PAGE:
Many individuals know that college and universities must comply with the requirements of Title IX. However, individuals may not be as familiar with the Clery Act and its similar requirements. Some maintain that the Clery Act and its obligations are even more powerful than Title IX. https://www.campussafetymagazine.com/university/clery-act-has-prompted-positive-changes-in-campus-public-safety/ (last visited November 17, 2018).
The Clery Act, which was passed in the 1960’s and has been amended several times since, requires that any college or university that participates in federal financial aid programs must keep and disclose information about crime on or near their campuses. The Department of Education monitors compliance with the Clery Act. An institution found to be in violation of the Act can be fined or suspended from participating in federal student financial aid programs.
In 2013, there were changes made to the Clery Act by the Violence Against Women Reauthorization Act (“VAWA”), which require that training cover state law definitions of sexual assault, stalking, and relationship violence. According to the Clery Center, the VAWA amendments to the Clery Act enlarge the rights given to campus survivors of sexual assault, domestic violence, dating violence, and stalking. https://clerycenter.org/policy-resources/vawa/ (last visited November 17, 2018). The expanded legislation also outlines the role of law enforcement, the kinds of crimes required for reporting, and stipulates the need for violence prevention programming. Colleges and universities must provide detailed date concerning alleged incidents of sexual assault, dating violence, domestic violence and stalking.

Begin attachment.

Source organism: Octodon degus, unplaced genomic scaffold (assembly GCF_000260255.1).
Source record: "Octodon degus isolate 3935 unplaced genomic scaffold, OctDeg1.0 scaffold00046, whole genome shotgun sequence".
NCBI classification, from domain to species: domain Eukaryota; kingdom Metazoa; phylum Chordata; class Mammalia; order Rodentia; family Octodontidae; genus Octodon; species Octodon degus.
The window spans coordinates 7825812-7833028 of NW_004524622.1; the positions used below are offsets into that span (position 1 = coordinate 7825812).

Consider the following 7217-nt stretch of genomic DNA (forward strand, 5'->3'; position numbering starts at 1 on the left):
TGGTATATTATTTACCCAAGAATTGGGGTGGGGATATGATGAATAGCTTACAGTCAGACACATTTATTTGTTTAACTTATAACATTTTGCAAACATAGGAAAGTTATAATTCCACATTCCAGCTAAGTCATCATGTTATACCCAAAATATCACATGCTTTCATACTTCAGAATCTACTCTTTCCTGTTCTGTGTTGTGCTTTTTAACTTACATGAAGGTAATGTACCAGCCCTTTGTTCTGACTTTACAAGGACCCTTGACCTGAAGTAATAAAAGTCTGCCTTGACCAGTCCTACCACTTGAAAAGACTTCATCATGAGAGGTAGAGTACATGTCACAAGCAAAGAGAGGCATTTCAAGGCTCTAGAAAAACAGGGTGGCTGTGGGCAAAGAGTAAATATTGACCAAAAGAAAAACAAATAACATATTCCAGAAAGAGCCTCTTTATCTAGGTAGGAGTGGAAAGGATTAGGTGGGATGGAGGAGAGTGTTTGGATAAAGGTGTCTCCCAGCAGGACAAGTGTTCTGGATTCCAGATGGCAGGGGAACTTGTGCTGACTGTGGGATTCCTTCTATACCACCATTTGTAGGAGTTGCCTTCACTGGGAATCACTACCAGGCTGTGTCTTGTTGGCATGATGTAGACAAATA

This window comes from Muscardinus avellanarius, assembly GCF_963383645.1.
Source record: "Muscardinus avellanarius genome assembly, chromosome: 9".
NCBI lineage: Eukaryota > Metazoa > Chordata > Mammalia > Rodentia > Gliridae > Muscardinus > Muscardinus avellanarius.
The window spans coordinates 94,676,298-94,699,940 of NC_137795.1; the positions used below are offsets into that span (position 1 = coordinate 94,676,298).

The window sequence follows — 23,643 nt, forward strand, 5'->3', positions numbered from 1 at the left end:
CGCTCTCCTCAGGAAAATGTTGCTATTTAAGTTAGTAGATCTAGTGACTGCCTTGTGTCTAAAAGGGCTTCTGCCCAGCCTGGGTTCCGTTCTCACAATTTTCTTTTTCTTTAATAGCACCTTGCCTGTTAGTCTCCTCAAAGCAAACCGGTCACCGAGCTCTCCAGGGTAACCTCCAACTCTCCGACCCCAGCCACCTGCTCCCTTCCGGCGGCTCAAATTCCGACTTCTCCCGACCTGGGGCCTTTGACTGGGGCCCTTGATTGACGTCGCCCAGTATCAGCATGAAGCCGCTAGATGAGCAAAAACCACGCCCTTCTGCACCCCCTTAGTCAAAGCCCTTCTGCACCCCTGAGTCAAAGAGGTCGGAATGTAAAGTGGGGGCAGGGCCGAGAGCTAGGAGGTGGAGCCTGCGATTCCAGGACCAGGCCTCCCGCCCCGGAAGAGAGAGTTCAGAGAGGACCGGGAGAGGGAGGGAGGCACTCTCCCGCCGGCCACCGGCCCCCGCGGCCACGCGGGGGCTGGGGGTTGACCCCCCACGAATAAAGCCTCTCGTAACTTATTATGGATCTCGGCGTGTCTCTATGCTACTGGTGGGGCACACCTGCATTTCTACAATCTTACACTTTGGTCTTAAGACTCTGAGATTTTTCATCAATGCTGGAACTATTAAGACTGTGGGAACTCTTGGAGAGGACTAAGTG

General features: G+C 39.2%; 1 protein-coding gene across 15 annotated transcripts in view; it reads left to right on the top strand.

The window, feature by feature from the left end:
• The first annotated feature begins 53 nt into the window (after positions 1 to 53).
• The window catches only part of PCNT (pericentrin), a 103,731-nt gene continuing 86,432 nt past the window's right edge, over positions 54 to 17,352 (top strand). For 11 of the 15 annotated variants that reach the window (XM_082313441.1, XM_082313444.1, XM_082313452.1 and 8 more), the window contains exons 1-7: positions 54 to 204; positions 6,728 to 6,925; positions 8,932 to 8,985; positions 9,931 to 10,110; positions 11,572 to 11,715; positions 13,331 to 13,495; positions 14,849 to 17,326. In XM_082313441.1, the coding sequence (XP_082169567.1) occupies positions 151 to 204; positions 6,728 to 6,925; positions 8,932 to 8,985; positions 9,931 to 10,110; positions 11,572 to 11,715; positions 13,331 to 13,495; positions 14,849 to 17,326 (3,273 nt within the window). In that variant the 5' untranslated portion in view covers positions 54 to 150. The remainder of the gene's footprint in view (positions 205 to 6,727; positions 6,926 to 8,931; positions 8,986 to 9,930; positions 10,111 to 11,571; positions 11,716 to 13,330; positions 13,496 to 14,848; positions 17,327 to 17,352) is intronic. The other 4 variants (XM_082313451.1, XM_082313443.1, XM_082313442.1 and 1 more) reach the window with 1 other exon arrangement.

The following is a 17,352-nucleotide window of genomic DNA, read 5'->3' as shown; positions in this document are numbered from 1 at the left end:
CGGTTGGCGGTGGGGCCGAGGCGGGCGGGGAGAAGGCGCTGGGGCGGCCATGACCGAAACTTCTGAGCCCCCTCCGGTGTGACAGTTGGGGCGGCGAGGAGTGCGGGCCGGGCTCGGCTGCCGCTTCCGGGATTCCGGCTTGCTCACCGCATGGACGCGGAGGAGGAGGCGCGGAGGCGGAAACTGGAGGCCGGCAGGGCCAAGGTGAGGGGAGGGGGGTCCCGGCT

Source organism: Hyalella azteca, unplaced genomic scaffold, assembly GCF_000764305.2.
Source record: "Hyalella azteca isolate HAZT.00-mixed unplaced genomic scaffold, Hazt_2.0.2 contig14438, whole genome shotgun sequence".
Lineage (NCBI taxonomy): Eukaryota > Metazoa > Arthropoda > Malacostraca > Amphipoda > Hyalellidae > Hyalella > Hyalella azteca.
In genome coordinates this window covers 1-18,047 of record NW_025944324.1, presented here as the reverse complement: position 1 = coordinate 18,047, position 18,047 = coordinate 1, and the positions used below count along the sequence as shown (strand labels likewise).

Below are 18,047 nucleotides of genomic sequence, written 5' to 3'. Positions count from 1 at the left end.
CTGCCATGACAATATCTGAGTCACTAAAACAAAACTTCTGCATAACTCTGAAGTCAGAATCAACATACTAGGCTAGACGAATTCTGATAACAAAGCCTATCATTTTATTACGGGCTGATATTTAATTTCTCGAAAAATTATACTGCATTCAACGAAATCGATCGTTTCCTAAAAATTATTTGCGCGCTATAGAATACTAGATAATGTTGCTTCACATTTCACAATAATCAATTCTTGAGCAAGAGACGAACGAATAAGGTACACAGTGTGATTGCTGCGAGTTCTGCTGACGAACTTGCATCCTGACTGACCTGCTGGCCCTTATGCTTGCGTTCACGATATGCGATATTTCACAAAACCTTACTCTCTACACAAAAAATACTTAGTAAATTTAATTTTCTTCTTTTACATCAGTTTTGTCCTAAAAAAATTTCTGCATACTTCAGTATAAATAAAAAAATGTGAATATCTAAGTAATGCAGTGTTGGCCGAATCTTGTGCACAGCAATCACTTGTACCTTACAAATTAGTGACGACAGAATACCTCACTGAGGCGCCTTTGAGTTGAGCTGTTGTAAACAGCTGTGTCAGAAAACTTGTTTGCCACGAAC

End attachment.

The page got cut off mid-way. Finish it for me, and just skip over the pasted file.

For example, the fifty-eight page 2017 Annual Security Report for the Indiana University South Bend and Elkhart states that, “all community members, including students, faculty, staff, and guests, are encouraged to accurately and promptly report all criminal or suspicious actions and any potential emergencies to the Indiana University Police Department (IUPD) or appropriate law enforcement agency, including when the victim of a crime elects to, or is unable to, make such a report.” https://protect.iu.edu/doc/police-safety/asr/asr-iusb-2017.pdf (last visited November 17, 2018). As required by law or policy, an incident report may be forwarded to others including: the office of Vice President and General Counsel, the Title IX Coordinator, Human Resources, Academic Affairs, Office of Insurance, Office of Housing and Residence Life, Office of Student Conduct, and the Dean of Students.
In addition to the institution’s annual report, the Clery Act also requires that colleges and universities timely notify the campus community of a security or safety threat on or near campus. This is usually done through text or email blasts to the campus network. According to the Department of Justice, “[t]he Clery Act also promotes transparency and ongoing communication about campus crimes and other threats to health and safety and empowers members to take a more active role in their own safety and security.” https://www.justice.gov/archives/ovw/page/file/910306/download (last visited November 17, 2018). Even if an allegation of sexual violence did not occur in the context of an educational program or activity on campus, the institution may have an obligation to process the compliant.
In many instances, a student facing a Title IX or Clery Act allegation on or off campus may not understand his or her rights or the obligations or requirements of the college or university in those circumstances. Despite this lack of information, a student may be asked by the university or law enforcement to make quick and critical decisions that could significantly impact his or her career at the university or even his or her physical freedom. Knowing your student rights and your constitutional rights are critical when facing a Title IX or Clery Act investigation.
If you are a student facing a Title IX or sexual assault allegation, contact the attorneys at Keffer Hirschauer LLP today. We stand ready to provide our clients with trusted representation and accurate information regarding the law and its application to their individualized history. Act now and contact us today at 1-800-NOT-GUILTY or (317) 857-0160.